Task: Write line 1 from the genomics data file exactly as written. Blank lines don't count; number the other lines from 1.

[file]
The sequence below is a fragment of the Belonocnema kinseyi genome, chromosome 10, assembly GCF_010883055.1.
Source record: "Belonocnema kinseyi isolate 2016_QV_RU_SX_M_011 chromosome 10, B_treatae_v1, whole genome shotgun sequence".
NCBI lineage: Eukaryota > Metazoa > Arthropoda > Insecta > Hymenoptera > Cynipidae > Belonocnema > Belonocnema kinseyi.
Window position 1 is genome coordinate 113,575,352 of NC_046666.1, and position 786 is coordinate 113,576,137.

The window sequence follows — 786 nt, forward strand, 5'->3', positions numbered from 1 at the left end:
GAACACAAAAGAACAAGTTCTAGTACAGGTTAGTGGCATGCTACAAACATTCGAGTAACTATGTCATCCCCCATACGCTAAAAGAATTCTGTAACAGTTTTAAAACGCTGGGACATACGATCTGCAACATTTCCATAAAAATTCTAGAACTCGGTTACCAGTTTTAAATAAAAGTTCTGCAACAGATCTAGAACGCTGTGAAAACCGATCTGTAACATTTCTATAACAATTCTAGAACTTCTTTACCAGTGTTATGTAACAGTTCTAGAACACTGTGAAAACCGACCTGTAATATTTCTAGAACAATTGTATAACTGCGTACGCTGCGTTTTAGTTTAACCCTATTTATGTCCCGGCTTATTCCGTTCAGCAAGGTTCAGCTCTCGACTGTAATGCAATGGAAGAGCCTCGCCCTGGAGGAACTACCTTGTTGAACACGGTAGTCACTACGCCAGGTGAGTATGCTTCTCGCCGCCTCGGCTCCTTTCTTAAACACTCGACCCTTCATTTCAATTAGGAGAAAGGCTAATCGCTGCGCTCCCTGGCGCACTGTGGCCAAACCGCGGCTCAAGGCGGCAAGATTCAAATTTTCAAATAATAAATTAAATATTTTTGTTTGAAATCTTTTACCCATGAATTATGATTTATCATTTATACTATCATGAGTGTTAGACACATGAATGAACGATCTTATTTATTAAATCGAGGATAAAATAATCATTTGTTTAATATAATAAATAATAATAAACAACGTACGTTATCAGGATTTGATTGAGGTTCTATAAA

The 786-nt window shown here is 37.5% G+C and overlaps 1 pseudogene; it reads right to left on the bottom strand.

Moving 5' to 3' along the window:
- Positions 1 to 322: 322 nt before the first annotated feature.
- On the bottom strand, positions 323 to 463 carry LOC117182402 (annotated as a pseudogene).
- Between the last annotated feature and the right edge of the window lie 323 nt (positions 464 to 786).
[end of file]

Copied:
The sequence below is a fragment of the Belonocnema kinseyi genome, chromosome 10, assembly GCF_010883055.1.